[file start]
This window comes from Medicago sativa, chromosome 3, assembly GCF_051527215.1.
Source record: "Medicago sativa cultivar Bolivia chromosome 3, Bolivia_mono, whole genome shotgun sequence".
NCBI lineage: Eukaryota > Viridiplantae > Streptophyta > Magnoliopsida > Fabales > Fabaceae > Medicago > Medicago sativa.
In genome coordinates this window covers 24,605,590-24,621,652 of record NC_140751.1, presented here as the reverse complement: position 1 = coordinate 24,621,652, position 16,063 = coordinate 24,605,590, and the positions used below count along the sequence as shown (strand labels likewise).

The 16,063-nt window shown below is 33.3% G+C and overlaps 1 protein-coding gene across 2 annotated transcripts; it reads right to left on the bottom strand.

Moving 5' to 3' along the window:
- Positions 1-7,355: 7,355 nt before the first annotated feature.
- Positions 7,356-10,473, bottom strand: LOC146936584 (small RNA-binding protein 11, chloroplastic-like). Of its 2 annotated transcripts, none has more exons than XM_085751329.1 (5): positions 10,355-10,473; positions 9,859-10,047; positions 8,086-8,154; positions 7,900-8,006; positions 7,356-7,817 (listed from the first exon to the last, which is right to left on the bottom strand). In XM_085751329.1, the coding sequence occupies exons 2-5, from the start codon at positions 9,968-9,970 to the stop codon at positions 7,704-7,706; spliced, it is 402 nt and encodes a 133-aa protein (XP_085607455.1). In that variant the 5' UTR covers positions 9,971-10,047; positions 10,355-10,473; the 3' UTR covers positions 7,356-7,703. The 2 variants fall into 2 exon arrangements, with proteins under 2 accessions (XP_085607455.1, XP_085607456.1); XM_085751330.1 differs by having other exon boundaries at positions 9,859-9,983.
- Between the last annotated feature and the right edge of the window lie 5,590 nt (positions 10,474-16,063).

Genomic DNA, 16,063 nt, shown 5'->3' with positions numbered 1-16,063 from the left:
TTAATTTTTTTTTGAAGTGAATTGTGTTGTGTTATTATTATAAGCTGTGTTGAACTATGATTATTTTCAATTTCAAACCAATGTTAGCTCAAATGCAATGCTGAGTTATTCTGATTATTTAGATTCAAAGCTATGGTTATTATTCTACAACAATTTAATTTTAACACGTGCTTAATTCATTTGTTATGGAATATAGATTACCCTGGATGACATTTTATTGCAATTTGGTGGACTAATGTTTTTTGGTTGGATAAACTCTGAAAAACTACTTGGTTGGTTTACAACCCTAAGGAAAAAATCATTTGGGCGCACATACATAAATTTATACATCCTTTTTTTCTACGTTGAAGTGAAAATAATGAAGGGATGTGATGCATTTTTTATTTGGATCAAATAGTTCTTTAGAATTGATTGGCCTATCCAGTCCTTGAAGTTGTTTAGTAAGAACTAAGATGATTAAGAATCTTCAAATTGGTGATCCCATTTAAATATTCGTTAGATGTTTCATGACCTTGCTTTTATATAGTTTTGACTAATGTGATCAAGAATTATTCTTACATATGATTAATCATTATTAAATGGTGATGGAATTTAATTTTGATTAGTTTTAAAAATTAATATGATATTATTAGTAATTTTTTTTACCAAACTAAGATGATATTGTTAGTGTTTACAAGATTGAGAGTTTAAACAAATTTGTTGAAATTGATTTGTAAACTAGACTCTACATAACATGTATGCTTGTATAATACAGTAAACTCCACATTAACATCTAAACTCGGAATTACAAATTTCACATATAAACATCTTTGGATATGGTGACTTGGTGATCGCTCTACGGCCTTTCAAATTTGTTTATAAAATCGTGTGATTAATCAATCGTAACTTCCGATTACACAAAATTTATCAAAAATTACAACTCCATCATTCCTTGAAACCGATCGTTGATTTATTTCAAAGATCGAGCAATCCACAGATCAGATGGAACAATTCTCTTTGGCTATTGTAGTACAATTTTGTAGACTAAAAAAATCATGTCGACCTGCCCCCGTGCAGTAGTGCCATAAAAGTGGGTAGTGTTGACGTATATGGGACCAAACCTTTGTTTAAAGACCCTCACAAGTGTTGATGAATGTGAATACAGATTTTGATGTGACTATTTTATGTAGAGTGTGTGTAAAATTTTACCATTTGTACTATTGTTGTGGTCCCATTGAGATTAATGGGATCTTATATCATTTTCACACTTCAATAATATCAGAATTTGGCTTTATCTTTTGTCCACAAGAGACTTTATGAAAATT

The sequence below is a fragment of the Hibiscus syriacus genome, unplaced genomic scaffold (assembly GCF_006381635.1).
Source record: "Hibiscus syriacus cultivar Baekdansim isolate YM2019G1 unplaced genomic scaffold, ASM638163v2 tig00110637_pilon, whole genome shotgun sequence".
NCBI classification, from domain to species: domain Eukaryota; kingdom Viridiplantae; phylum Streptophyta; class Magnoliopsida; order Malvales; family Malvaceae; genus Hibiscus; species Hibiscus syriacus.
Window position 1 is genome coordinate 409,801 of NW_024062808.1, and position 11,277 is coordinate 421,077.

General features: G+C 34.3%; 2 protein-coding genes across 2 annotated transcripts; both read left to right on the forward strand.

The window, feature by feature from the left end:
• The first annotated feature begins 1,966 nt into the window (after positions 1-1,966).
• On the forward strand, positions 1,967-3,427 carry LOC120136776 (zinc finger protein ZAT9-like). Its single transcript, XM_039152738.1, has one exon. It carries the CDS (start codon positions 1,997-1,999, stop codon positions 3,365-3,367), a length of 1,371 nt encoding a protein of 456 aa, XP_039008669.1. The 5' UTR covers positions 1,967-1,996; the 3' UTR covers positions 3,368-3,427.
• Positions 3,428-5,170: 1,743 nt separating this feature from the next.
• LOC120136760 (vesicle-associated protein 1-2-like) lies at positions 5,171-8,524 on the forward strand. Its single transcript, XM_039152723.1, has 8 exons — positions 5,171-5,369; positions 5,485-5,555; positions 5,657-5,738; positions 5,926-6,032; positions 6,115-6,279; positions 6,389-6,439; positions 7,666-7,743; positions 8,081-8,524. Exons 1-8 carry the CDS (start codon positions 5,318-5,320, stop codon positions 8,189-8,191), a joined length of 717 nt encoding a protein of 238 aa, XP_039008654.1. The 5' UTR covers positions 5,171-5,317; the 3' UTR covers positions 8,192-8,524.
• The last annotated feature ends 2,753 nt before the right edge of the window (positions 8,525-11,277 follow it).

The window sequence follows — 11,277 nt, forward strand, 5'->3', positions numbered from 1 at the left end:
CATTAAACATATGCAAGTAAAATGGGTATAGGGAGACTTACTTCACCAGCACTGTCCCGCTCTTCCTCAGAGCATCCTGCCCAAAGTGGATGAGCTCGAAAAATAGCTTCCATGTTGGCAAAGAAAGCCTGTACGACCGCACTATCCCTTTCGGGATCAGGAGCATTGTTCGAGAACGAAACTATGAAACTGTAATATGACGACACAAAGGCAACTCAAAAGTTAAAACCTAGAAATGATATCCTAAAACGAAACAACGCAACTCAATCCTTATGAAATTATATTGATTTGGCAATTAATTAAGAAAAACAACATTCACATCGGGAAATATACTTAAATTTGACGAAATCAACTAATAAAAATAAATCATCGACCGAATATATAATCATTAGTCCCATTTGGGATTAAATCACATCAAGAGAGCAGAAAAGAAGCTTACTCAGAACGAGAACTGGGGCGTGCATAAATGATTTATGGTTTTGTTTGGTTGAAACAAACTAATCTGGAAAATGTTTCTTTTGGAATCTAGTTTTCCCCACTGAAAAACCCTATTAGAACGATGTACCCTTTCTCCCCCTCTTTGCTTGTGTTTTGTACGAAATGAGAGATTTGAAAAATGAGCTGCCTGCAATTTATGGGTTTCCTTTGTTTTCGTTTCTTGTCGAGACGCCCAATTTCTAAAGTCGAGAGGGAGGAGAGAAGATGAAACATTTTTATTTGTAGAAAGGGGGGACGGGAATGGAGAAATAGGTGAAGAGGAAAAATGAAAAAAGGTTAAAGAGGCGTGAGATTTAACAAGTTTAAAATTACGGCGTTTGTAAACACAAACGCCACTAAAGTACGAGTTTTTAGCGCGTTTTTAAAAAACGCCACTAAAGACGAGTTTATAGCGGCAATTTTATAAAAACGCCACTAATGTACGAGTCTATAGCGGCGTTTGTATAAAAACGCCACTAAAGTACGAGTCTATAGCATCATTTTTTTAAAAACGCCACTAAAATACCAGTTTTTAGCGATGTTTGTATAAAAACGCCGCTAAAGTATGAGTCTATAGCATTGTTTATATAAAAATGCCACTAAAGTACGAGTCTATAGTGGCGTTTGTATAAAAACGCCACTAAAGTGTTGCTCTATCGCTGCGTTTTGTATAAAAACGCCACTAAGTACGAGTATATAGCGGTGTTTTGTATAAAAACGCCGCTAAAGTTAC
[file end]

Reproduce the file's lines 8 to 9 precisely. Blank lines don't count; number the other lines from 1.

- Positions 7,356-10,473, bottom strand: LOC146936584 (small RNA-binding protein 11, chloroplastic-like). Of its 2 annotated transcripts, none has more exons than XM_085751329.1 (5): positions 10,355-10,473; positions 9,859-10,047; positions 8,086-8,154; positions 7,900-8,006; positions 7,356-7,817 (listed from the first exon to the last, which is right to left on the bottom strand). In XM_085751329.1, the coding sequence occupies exons 2-5, from the start codon at positions 9,968-9,970 to the stop codon at positions 7,704-7,706; spliced, it is 402 nt and encodes a 133-aa protein (XP_085607455.1). In that variant the 5' UTR covers positions 9,971-10,047; positions 10,355-10,473; the 3' UTR covers positions 7,356-7,703. The 2 variants fall into 2 exon arrangements, with proteins under 2 accessions (XP_085607455.1, XP_085607456.1); XM_085751330.1 differs by having other exon boundaries at positions 9,859-9,983.
- Between the last annotated feature and the right edge of the window lie 5,590 nt (positions 10,474-16,063).